This Blog covers nature sightings and related news in the Calderdale area.
It includes all groups - Plants, animals and fungi with links to specialist sites.
Anyone wishing to become a member of this Blog and post sightings please contact us.
If you would like to join the Halifax Scientific Society either email me or come along to the next meeting.
All welcome:
Please contact us about any sensitive records before posting on the blog

Friday, 27 March 2020

More amphibians

Found this unusual colour morph of common toad crossing the lane to the pond.
It looks reminiscent of a brown version of the European green toad Bufo viridis.

Meanwhile, the smooth newts are having a nocturnal ball at the moment,
floating around in the water column, snapping at daphnia and chasing each other.


  1. Replies
    1. Thanks Steve, the toad looked stranger in the flesh and really stood out from the others.

  2. Interesting.. and nice shots Chris.

  3. Interesting that Smooth Newts are known to be present at Brighouse, as far up the main valley as Cromwell Bottom, and as far up the Shibden Valley as Shibden Park Lake (an old HSS record.)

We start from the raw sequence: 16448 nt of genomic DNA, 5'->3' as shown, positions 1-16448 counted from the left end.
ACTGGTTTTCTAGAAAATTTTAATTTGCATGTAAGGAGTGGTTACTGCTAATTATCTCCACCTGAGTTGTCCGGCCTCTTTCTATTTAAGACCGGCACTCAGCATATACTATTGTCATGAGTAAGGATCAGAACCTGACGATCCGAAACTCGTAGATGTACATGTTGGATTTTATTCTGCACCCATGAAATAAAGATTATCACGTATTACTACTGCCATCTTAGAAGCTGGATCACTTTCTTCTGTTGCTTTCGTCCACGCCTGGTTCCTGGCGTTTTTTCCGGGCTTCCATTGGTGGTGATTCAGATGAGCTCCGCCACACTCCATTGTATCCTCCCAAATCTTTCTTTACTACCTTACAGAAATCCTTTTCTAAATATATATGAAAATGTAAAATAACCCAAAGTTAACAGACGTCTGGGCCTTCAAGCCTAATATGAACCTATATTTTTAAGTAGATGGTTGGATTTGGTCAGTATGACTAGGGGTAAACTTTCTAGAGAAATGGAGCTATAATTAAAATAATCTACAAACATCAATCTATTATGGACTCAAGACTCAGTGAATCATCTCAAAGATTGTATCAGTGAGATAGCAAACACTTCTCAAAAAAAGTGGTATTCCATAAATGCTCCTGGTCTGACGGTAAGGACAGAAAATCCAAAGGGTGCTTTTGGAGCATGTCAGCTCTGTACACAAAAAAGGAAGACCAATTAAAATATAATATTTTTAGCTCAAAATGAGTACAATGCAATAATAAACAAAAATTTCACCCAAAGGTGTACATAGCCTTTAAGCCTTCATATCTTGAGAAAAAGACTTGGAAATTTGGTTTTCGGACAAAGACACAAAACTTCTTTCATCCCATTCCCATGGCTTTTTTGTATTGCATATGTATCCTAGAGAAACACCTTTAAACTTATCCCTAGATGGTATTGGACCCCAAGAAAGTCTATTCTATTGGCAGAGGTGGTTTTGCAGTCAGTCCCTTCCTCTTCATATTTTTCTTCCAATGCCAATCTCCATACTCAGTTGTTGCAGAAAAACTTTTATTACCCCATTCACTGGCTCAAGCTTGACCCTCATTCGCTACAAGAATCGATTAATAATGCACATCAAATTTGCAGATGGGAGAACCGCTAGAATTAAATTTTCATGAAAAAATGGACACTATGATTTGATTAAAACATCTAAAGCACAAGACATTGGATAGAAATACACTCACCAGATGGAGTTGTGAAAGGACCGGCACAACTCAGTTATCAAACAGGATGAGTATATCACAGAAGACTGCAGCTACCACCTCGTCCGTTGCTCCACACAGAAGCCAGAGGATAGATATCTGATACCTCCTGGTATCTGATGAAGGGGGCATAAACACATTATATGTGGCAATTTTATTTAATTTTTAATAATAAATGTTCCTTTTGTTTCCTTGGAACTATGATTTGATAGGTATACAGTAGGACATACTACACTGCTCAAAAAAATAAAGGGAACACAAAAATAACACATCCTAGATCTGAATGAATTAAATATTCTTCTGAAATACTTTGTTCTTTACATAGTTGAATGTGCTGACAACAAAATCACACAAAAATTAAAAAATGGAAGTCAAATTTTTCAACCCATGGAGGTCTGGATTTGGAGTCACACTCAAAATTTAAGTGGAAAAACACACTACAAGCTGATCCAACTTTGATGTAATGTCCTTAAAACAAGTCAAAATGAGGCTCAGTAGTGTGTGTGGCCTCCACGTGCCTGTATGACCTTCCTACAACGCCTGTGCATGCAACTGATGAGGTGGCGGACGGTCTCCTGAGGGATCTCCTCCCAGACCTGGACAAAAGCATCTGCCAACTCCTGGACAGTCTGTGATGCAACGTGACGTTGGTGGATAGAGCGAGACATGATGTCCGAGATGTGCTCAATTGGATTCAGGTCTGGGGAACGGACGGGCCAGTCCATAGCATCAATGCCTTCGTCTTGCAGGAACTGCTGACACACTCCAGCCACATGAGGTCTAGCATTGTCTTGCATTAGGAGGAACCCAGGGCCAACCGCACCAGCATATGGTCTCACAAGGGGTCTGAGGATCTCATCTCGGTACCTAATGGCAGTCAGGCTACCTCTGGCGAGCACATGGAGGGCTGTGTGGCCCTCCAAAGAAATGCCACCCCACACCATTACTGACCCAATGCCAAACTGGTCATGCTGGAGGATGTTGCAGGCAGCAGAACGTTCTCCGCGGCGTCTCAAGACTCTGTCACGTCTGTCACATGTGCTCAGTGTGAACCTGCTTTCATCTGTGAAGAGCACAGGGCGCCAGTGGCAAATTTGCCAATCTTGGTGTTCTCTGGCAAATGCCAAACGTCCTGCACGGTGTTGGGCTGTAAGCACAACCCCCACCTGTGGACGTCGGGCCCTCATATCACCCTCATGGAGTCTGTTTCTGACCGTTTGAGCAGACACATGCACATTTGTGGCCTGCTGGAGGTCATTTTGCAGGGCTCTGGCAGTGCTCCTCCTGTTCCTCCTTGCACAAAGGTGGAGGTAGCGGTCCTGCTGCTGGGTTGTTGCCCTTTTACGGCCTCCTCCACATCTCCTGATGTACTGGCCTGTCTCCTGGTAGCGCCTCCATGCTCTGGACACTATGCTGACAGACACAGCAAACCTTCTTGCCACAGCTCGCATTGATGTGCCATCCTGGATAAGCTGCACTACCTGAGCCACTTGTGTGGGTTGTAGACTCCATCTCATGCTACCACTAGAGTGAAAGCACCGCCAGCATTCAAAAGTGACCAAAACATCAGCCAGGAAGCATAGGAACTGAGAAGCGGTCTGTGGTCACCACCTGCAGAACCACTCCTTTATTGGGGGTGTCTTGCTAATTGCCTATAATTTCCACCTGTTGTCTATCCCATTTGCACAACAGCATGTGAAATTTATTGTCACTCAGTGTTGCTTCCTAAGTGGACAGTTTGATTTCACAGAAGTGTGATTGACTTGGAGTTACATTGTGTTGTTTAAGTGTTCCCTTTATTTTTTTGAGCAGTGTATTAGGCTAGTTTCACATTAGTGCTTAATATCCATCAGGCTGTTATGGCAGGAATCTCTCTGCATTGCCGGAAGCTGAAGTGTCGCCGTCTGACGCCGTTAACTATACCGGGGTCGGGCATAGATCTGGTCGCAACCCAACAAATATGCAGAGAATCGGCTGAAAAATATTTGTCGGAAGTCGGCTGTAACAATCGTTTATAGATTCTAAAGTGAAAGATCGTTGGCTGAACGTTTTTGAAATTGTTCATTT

Then no one finds them in the Calder Valley (except from a garden pond at Roils Head wnere the owner introduced them some years ago.) (M H.) The next place we have a record for Smooth Newts is Todmorden, where they seem pretty well distributed.
    All the other ponds etc that have newts in between produce records of Palmate Newts only. These are often mixed in with the Smooth Newts as at Cromwell Bottom Local Nature Reserve.
    Incidentally, it is recommended nowadays NOT to transfer amphibians or their eggs, including frogspawn, from pond to pond, as this can spread diseases of amphibians around.

  4. Yes its interesting. Pamlmates tend to be more numerous in soft water areas and the other two take over in hard water. Looks like the palmates in Calderdale roughly follow the gritstone.